Process Refrigeration



Coolant Management Modules
Food & Beverage Lines
Process chillers

Load Profiling

Coldstore heat loads tend to be self-damping, while production processes are more likely to be dynamic in character, requiring agile response by the host system. Real-time demands in batch- or batch-continuous operations can vary widely, whilst those of hybrid applications (such as ground freezing) change gradually and predictably in one direction.

While a small fridge plant might respond readily to varying loads, it becomes desirable to reconcile capacity and demand more economically as heat flows increase. For example, the 85 kW air-cooled chiller in the photo serves an application cycling to several times its rating. By smoothing-out peaks and troughs between process load and chiller rating, push-pull flow across one of our coolant management modules matches refrigeration capacity against prevailing conditions. It presents the chiller with a relatively constant load near to its design point, so that the machine runs at best available efficiency at a steady - but much smaller – loading.

Alternative Fridge Plant Concepts

Process refrigeration is remarkable for its variety and ingenuity. For instance, the Air Cycle - used primarily in aircraft - takes compressed air from the propulsion engines, which is then discharged into the cabin via an expansion turbine for pressurisation and cooling purposes. Croll Reynolds’ two-stage vacuum fridge plant works on the steam jet cycle, with water as its working fluid.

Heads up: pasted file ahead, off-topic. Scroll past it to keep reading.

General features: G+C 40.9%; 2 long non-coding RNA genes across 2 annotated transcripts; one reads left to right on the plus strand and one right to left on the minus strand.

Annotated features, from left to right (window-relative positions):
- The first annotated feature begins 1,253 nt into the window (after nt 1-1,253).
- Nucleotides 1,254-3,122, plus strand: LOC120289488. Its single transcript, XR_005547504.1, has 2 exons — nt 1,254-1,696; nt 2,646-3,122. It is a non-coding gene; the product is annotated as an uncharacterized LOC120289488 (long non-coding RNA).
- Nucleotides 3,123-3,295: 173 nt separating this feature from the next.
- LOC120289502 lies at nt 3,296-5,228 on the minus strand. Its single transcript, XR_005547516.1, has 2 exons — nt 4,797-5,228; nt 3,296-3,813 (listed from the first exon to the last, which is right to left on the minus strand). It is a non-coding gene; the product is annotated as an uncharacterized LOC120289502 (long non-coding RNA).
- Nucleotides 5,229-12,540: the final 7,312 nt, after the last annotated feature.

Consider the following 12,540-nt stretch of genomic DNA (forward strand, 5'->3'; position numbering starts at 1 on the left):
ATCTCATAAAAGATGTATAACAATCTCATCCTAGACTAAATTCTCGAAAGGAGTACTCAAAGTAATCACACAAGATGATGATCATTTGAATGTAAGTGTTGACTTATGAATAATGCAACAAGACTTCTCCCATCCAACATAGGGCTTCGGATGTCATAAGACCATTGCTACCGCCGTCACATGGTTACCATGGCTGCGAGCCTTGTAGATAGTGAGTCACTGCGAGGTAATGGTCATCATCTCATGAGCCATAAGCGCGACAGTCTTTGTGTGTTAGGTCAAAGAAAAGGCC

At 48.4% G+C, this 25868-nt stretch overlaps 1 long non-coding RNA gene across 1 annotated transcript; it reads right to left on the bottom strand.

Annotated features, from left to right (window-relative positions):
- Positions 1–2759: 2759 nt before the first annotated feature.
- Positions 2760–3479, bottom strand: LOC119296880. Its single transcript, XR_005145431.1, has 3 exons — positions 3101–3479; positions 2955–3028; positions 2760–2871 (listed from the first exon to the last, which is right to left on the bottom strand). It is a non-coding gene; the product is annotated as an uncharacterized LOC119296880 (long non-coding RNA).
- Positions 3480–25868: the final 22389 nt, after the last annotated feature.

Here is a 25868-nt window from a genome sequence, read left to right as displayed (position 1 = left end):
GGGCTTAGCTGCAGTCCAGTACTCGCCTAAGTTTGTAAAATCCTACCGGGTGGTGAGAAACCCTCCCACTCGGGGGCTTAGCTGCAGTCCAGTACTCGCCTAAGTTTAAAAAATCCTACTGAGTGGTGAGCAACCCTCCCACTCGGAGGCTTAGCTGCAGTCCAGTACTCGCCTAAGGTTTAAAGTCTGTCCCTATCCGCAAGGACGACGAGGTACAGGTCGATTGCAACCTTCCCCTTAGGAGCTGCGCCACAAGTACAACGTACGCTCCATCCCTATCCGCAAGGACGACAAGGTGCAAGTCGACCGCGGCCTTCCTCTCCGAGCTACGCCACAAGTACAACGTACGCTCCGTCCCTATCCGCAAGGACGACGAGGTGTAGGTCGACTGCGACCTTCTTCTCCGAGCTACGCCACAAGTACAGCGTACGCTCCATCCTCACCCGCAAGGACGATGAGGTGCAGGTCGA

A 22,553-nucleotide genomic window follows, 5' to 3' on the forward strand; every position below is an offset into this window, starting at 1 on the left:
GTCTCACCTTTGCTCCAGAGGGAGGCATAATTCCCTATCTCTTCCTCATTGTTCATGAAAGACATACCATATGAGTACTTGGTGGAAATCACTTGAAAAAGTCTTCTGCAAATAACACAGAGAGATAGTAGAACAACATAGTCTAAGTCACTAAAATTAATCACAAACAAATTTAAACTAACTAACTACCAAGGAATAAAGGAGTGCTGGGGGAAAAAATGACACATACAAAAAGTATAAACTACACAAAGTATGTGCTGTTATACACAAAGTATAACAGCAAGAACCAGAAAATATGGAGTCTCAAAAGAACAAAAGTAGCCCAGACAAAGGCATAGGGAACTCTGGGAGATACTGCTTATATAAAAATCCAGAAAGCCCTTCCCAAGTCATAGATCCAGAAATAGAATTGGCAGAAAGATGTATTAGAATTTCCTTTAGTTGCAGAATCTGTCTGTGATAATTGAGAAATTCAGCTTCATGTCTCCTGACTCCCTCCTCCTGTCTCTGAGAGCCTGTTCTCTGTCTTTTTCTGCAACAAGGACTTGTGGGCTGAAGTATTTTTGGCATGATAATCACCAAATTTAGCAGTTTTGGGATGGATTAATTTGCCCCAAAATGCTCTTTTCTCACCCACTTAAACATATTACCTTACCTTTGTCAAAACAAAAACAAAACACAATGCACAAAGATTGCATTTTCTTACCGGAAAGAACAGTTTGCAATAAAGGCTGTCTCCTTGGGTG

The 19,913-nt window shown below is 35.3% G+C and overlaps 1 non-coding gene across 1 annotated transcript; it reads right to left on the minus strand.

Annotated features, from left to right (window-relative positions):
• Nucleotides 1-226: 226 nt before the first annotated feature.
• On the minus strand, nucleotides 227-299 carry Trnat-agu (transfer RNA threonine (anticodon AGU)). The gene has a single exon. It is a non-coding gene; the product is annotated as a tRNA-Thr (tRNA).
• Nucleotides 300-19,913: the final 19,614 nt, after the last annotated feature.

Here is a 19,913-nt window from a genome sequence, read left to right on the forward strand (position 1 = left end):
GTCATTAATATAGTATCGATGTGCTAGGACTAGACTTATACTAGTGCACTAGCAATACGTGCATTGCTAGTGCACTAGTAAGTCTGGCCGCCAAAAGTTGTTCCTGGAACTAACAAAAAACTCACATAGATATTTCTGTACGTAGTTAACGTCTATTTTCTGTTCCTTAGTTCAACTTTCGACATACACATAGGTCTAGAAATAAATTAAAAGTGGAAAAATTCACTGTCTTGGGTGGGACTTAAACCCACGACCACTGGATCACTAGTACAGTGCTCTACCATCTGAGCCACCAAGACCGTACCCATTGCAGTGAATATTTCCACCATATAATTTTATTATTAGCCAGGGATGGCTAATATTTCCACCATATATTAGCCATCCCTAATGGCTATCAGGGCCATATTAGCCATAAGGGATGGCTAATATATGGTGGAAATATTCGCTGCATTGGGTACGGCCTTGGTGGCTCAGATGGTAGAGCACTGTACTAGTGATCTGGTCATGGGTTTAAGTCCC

In absorption refrigeration, mechanical compression is supplanted by a mass transfer operation. This process – traditionally with ammonia as working fluid- is used in small domestic and recreational refrigerators, while a packaged Lithium Bromide absorption fridge plant can run to over 3500 kW capacity. A further development entails adsorption - then desorption - of the working fluid onto a surface (methanol onto carbon, for example). Although both types use direct heat as the driving force, the absorption cycle is currently preferred for process chillers, while adsorption machines are favoured for trigeneration (cooling-heating-power) schemes for reasons of safety, reliability and reduced maintenance.

Examples of Process Refrigeration Projects

Transport refrigeration coils for Searle Refrigeration; Ice-making equipment design for Sea Ice Limited
Cryogenic Process Refrigeration for Kraft Foods; Absorption chiller plant evaluation for Home Brewery Fridge plant upgrade for North Quay Cold Stores;Ground Source HVACR plant for University of Wales
Evaporator liquid distributors for the Design Council; Coolant management modules for Axis Bottling